Roy Murphy: Yeah absolutely. I mean you know, depending on the attraction, like I say, I mentioned the kind of Dippy scenario where … you know, are we looking through the museum at bones or artifacts or using a voice to give hints around where to find things, more like an interactive treasure hunt scenario, I think is definitely useful. Making it engaging as well, because you know, obviously moving into a post … hopefully a post-COVID world soon where things are back open again, hopefully sooner rather than later, you’re able to touch things, but maybe people don’t want to, so I think it’s going to be quite important that that kind of touchless experience is probably more part of the experience going forward than it has been.

Kelly Molson: Really good point.

Roy Murphy: So then that’s going to be important. There’s tons of things you can do, like you say, create new characters, use some new technology like AR to kind enhance, I’ve seen some great stuff around museum attractions around selfies, you know, putting yourself into pictures and really engaging and immersing yourself in whatever you’re looking around. I mean my own personal favourite which doesn’t exist, I’m so disappointed that they stopped doing it, was in Audley End, you know, the national heritage-

Kelly Molson: I live right near Audley End-

Roy Murphy: Oh okay. 

Kelly Molson: Yeah, we live in Saffron Walden.

Roy Murphy: I love it.

Kelly Molson: It’s a great place.

Roy Murphy: I love Audley End, they used to have a Victorian sing-along at Christmas, I don’t know if you ever went to it-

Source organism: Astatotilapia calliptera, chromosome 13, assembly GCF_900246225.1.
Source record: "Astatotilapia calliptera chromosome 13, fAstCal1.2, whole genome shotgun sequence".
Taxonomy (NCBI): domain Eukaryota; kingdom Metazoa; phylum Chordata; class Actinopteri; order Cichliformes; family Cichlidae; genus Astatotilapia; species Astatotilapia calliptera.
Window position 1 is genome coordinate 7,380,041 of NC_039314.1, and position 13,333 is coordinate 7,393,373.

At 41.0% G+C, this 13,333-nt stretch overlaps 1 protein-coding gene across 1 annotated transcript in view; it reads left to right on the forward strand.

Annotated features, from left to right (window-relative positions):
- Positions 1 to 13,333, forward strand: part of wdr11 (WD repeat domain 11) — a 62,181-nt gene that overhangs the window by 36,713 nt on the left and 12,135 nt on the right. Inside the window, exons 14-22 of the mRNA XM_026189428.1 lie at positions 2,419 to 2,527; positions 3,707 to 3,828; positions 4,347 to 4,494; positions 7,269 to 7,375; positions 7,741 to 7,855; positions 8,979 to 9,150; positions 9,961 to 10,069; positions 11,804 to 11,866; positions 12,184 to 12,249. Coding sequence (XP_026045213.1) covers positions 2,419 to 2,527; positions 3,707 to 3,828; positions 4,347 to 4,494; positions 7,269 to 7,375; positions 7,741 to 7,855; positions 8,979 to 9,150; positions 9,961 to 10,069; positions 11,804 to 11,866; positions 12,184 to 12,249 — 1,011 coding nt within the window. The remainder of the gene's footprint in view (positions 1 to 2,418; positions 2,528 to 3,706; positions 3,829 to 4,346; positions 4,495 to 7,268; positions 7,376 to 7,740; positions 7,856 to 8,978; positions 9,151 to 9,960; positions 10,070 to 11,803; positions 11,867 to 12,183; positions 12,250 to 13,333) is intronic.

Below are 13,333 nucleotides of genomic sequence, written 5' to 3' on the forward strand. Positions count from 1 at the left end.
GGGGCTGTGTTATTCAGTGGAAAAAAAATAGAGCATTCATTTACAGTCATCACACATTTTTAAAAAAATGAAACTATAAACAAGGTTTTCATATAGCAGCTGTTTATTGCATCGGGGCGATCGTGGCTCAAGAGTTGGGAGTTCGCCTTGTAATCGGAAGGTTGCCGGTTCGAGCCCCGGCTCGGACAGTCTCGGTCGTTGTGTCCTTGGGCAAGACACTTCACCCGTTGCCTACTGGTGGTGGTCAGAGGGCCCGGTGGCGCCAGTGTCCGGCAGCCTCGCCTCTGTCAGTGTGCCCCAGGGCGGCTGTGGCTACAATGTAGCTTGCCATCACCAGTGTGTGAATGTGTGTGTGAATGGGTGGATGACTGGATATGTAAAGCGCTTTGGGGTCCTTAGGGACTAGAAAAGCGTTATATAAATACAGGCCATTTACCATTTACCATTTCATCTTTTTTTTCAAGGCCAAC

Kelly Molson: No, we moved here a couple of years ago so-

Roy Murphy: Right, I think they stopped it about three or four years ago, every time I go there I’m so disappointed they don’t do it, because you got a chance to go into the house and there were some people dressed up in Victorian … I thought, “Wow that’s what I want, I want a Victorian granddad bot, that’s what they’re missing,” right?

Kelly Molson: Yes.

Roy Murphy: I honestly do, I might just go and do it anyway because it’s a fantastic idea, but that kind of interactive and engagement, these things, these character-driven kind of experiences around AI are again … they can be quite complex. It’s not that difficult to start, but again, it just adds to the kind of fun, doesn’t it? And again, the important point I think is, is not just to have that on the park, so there’s any kind of brand and merchandise extensions that are possible in terms of licensing et cetera, so if you’re … I know Dippy’s a good example, or maybe Audley End’s a bad example, but there’s certainly plenty of character-driven attractions where you could extend that more and you could have more engagement from people outside of visiting the attraction.